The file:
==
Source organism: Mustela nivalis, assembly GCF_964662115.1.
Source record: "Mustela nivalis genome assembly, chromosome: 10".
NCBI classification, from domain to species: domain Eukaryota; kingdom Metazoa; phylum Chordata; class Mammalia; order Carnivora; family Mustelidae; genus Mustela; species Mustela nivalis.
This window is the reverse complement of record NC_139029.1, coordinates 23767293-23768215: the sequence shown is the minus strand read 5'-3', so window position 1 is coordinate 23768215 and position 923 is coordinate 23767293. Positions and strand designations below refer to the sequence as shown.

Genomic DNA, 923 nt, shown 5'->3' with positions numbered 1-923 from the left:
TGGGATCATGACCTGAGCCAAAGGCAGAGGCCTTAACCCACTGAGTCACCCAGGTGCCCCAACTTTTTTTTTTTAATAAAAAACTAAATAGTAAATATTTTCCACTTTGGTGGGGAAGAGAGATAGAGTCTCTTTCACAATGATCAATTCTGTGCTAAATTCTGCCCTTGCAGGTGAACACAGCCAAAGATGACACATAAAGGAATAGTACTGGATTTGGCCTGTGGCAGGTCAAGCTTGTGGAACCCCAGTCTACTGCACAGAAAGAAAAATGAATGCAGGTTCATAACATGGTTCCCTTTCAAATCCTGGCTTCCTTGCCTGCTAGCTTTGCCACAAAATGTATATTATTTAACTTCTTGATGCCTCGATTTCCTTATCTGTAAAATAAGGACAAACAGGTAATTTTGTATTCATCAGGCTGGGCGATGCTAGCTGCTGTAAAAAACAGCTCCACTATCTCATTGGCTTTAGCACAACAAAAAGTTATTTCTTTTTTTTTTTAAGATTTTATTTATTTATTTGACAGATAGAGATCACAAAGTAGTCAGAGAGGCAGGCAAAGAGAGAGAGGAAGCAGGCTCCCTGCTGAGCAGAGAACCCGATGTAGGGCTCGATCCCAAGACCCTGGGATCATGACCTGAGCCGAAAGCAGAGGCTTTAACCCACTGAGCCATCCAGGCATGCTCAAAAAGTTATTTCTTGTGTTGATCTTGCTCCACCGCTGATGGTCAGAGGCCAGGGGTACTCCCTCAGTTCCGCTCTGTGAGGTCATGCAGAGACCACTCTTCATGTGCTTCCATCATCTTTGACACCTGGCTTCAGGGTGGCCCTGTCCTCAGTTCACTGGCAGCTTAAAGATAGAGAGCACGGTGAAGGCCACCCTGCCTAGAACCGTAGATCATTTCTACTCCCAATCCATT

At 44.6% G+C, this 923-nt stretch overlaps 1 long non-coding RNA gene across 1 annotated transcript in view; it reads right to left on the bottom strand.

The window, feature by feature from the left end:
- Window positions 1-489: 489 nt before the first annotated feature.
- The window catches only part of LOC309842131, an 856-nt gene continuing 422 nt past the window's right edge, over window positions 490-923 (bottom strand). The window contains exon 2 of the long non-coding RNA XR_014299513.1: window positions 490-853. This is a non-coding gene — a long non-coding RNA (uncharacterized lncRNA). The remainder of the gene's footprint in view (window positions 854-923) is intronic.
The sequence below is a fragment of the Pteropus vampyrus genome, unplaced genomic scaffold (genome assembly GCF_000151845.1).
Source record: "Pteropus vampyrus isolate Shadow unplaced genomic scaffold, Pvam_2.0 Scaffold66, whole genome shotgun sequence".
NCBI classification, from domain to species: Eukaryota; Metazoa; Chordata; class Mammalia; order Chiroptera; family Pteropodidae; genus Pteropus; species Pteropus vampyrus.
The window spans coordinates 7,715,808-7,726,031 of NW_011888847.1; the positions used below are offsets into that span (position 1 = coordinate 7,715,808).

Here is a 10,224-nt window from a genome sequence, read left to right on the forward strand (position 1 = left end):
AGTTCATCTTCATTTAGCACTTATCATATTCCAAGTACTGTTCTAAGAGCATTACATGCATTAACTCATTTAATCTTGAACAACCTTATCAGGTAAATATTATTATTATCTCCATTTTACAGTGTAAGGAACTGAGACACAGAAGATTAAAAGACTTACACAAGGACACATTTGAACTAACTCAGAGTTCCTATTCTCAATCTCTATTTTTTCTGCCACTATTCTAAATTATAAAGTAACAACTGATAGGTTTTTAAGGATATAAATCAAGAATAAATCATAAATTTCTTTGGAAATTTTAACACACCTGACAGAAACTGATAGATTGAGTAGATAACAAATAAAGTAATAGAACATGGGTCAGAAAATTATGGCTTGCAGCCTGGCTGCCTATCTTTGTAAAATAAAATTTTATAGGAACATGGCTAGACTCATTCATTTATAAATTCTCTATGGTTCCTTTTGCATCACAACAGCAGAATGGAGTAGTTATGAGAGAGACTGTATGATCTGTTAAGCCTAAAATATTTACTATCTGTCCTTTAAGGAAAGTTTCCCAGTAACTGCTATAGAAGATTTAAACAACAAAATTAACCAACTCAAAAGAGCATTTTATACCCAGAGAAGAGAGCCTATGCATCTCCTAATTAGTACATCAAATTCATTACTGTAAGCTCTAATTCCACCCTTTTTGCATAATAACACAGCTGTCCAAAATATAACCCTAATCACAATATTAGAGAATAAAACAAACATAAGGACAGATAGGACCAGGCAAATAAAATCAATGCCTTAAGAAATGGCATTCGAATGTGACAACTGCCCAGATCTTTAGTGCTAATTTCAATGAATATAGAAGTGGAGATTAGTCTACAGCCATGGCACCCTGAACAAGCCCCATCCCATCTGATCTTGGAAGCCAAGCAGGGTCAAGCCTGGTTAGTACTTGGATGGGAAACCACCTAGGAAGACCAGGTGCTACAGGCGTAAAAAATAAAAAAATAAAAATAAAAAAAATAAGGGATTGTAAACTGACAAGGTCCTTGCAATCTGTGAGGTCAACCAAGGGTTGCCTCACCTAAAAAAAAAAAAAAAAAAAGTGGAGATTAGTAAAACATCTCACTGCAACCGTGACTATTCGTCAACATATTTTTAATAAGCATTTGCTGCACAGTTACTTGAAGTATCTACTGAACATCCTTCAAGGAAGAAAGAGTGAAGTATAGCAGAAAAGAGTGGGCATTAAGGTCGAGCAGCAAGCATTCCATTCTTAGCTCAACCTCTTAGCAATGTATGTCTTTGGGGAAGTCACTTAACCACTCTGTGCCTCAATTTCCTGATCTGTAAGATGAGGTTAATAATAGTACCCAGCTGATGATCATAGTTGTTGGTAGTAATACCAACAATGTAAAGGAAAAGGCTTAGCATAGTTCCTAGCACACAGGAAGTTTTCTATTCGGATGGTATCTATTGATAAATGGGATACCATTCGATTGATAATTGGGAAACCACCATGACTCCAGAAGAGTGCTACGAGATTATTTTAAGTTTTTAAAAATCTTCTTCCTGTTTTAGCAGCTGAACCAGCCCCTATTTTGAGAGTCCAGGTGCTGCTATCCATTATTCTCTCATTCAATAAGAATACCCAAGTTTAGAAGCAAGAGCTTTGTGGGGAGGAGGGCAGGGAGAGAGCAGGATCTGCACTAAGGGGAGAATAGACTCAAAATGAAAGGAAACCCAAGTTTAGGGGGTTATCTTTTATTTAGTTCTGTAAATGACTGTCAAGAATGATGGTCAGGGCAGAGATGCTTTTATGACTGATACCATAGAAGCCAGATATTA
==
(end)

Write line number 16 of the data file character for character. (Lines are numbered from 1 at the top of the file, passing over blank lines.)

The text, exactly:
AGTTCATCTTCATTTAGCACTTATCATATTCCAAGTACTGTTCTAAGAGCATTACATGCATTAACTCATTTAATCTTGAACAACCTTATCAGGTAAATATTATTATTATCTCCATTTTACAGTGTAAGGAACTGAGACACAGAAGATTAAAAGACTTACACAAGGACACATTTGAACTAACTCAGAGTTCCTATTCTCAATCTCTATTTTTTCTGCCACTATTCTAAATTATAAAGTAACAACTGATAGGTTTTTAAGGATATAAATCAAGAATAAATCATAAATTTCTTTGGAAATTTTAACACACCTGACAGAAACTGATAGATTGAGTAGATAACAAATAAAGTAATAGAACATGGGTCAGAAAATTATGGCTTGCAGCCTGGCTGCCTATCTTTGTAAAATAAAATTTTATAGGAACATGGCTAGACTCATTCATTTATAAATTCTCTATGGTTCCTTTTGCATCACAACAGCAGAATGGAGTAGTTATGAGAGAGACTGTATGATCTGTTAAGCCTAAAATATTTACTATCTGTCCTTTAAGGAAAGTTTCCCAGTAACTGCTATAGAAGATTTAAACAACAAAATTAACCAACTCAAAAGAGCATTTTATACCCAGAGAAGAGAGCCTATGCATCTCCTAATTAGTACATCAAATTCATTACTGTAAGCTCTAATTCCACCCTTTTTGCATAATAACACAGCTGTCCAAAATATAACCCTAATCACAATATTAGAGAATAAAACAAACATAAGGACAGATAGGACCAGGCAAATAAAATCAATGCCTTAAGAAATGGCATTCGAATGTGACAACTGCCCAGATCTTTAGTGCTAATTTCAATGAATATAGAAGTGGAGATTAGTCTACAGCCATGGCACCCTGAACAAGCCCCATCCCATCTGATCTTGGAAGCCAAGCAGGGTCAAGCCTGGTTAGTACTTGGATGGGAAACCACCTAGGAAGACCAGGTGCTACAGGCGTAAAAAATAAAAAAATAAAAATAAAAAAAATAAGGGATTGTAAACTGACAAGGTCCTTGCAATCTGTGAGGTCAACCAAGGGTTGCCTCACCTAAAAAAAAAAAAAAAAAAAGTGGAGATTAGTAAAACATCTCACTGCAACCGTGACTATTCGTCAACATATTTTTAATAAGCATTTGCTGCACAGTTACTTGAAGTATCTACTGAACATCCTTCAAGGAAGAAAGAGTGAAGTATAGCAGAAAAGAGTGGGCATTAAGGTCGAGCAGCAAGCATTCCATTCTTAGCTCAACCTCTTAGCAATGTATGTCTTTGGGGAAGTCACTTAACCACTCTGTGCCTCAATTTCCTGATCTGTAAGATGAGGTTAATAATAGTACCCAGCTGATGATCATAGTTGTTGGTAGTAATACCAACAATGTAAAGGAAAAGGCTTAGCATAGTTCCTAGCACACAGGAAGTTTTCTATTCGGATGGTATCTATTGATAAATGGGATACCATTCGATTGATAATTGGGAAACCACCATGACTCCAGAAGAGTGCTACGAGATTATTTTAAGTTTTTAAAAATCTTCTTCCTGTTTTAGCAGCTGAACCAGCCCCTATTTTGAGAGTCCAGGTGCTGCTATCCATTATTCTCTCATTCAATAAGAATACCCAAGTTTAGAAGCAAGAGCTTTGTGGGGAGGAGGGCAGGGAGAGAGCAGGATCTGCACTAAGGGGAGAATAGACTCAAAATGAAAGGAAACCCAAGTTTAGGGGGTTATCTTTTATTTAGTTCTGTAAATGACTGTCAAGAATGATGGTCAGGGCAGAGATGCTTTTATGACTGATACCATAGAAGCCAGATATTA